• In November 2006, Hines commissioned Nouvel to build a new 75-story tower, named the Tour de Verre, next to the Museum of Modern Art in Midtown Manhattan. The tower will house a hotel, luxury apartments and three floors (2nd, 4th, and 5th) will be used by MoMA to expand its exhibition space.[14] The tower has ignited a controversy in New York City, with many objecting to the tower, and Community Board 5 has rejected the project.[15]
  • In April 2007, Jean Nouvel associated with Marshall Day Acoustics Ltd won the competition to build a new Orchestra Hall (Philharmonie de Paris) in Paris, close to Cité de la Musique (opening in 2012)[16]
  • The Centre for Sustainable Development in Le Havre, France. The project includes the construction of a 120 m high tower on a former seaport area. The project is currently on hold because of an important increase in projected costs.[17]

Under construction

Tower 25 in Nicosia , Cyprus
  • In March 2007, the Louvre announced it would build a Louvre branch in the emirate of Abu Dhabi, on Saadiyat Island. Jean Nouvel was chosen as architect. The museum is expected to be completed by 2013.[18]
  • A 20-story condo tower built on a parking lot at 11th Avenue and 19th Street in New York City. The tower is next to the Venus (mural) (1970) by New York painter Knox Martin[1] on the south side of Bayview Correctional Facility and will block the 10 story mural from view.[19] (Expected completion in 2010. The Wall Street Journal reported in August 2008 that the project is some $50 million over budget and one year behind schedule)[20]
  • In Montpellier the new Hôtel de Ville designed in partnership with François Fontès is under construction and scheduled for completion in 2011.[21]
  • Central Park redevelopment plan in Sydney will see 11 new buildings in partnership with architects such as Norman Foster to recreate an abandoned brewery occupying almost four inner-city blocks. Nouvel's 120 meter One Central Park is his first project in Australia, and will feature a cantilevered mirror hanging over the central square off of the side of the building.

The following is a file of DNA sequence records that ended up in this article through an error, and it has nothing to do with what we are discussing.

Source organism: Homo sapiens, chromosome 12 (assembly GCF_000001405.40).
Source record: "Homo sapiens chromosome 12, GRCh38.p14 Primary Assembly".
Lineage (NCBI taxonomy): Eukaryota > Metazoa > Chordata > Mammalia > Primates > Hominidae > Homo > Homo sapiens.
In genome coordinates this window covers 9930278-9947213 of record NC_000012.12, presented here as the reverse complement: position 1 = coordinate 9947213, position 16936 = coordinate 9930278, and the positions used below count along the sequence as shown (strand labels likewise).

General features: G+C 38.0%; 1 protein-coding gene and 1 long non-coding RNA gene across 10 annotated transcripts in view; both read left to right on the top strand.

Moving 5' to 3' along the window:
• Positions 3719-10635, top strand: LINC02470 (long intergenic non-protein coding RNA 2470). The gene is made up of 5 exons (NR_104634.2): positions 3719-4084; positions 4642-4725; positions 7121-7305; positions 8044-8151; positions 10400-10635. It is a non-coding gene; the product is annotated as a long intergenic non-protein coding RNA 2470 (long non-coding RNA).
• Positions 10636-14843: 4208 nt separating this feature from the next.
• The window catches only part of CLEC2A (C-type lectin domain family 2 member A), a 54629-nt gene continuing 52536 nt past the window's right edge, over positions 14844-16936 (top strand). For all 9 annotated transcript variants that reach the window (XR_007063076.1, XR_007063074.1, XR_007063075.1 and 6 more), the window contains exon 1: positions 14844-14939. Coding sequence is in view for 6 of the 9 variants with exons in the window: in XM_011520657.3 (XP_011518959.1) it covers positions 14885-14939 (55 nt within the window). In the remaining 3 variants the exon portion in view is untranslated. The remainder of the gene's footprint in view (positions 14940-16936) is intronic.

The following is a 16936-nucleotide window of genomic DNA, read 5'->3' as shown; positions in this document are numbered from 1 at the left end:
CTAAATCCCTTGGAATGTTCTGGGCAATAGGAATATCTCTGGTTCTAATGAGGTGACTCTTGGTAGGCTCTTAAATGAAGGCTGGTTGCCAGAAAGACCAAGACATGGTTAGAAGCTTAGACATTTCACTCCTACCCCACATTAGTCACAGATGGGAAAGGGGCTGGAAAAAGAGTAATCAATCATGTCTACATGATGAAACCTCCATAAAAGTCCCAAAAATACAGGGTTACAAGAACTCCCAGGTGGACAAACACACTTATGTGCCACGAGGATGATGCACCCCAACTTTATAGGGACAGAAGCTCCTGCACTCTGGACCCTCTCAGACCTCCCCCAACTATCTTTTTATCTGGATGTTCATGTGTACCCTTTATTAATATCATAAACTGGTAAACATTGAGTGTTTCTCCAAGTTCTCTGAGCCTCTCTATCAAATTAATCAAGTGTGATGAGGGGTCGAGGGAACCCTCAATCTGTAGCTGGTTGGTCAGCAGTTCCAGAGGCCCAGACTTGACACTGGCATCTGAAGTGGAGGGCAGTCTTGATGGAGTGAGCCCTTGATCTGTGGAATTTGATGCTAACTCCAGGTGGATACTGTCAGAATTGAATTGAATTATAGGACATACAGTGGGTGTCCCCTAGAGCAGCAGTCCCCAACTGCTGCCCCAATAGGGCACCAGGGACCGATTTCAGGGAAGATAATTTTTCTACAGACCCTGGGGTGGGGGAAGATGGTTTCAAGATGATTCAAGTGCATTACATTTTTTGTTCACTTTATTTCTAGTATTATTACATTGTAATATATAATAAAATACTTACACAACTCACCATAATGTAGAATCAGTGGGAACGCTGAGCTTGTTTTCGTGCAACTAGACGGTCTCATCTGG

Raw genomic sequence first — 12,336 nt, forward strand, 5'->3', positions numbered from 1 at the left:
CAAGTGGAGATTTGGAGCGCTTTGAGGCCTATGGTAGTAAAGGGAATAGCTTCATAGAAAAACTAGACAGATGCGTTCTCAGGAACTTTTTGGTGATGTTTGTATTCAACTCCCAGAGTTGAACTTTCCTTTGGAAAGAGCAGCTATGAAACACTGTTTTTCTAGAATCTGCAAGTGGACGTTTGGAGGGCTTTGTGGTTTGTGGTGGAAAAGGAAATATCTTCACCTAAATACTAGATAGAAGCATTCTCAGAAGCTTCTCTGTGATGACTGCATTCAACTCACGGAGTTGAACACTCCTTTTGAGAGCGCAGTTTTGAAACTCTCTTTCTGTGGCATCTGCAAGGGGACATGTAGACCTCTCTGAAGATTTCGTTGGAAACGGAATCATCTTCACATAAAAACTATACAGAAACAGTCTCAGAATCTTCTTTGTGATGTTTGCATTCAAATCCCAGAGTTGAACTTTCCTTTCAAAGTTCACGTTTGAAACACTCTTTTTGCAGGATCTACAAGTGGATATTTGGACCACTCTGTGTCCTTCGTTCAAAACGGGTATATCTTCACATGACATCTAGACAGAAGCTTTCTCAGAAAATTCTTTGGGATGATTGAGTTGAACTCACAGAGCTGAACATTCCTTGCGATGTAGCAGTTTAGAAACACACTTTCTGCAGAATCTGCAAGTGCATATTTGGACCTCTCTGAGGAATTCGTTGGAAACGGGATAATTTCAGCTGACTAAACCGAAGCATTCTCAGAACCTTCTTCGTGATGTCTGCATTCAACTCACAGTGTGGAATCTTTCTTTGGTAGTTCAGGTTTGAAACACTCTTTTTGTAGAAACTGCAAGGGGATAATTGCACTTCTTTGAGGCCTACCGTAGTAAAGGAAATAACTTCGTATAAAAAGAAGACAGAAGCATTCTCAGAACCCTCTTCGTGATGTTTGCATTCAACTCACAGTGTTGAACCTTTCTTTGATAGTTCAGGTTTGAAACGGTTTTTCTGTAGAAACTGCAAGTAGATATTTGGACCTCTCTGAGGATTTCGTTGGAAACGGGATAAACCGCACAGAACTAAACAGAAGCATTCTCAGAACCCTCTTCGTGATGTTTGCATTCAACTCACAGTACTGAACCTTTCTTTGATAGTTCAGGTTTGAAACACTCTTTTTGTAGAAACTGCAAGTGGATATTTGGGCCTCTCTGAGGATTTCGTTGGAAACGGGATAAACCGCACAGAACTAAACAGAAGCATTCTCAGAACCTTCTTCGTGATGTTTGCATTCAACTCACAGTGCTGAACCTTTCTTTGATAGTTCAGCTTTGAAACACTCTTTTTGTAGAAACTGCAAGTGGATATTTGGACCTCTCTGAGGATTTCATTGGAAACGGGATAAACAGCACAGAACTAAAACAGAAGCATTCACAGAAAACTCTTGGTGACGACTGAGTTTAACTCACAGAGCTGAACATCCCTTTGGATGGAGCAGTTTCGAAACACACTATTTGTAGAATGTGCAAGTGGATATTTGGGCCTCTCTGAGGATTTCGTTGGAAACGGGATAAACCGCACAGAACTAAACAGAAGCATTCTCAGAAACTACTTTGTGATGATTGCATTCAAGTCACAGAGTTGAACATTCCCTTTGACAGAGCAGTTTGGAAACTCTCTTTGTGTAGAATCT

• Tower 25 in Nicosia, a 17-stories tall building in the center of the town. [2]


Monolith for Expo.02 (2002) in Switzerland
Zlatý Anděl (2001) in Prague
Gasometer A (2001, foreground?) in Vienna

Abandoned projects

  • 1989 - The Tour Sans Fins (Office/High-Rise) at La Défense, France, was never realized. Nouvel's winning design, proposed as Europe's tallest building in 1989, was to change ground up from granite, followed by aluminum, stainless steel and finally glass—"increasingly diaphanous before disappearing into the sky".[4]

Awards and distinctions

Nouvel and the buildings which he designed have received a number of distinctions during his career, the most prestigious of which are listed below.

Individual distinctions

Distinctions for projects



Sources consulted
  1. ^ a b "Aga Khan Award for Architecture; The Fourth Award Cycle, 1987-1989". Aga Khan Development Network. Retrieved 2008-03-30. 
  2. ^ a b "THE 2005 Wolf Foundation Prize in the Arts". Wolf Foundation. Retrieved 2008-03-30. 
  3. ^ a b c Robin Pogrebin (2008-03-30). "French Architect Wins Pritzker Prize". New York Times. Retrieved 2008-03-30. 
  4. ^ a b c d e f g h i j k "Media Kit announcing the 2008 Pritzker architecture Prize Laureate" (PDF). The Hyatt Foundation. 2008-03-31. Archived from the original on 2008-04-09. Retrieved 2008-03-31. 
  5. ^ a b c d e f "Press release for a 2001-2002 retrospective of Nouvel's work" (PDF). Centre Pompidou. 2001.$File/nouvelnouveau.pdf. Retrieved 2008-03-30. . A shorter version in English is also available.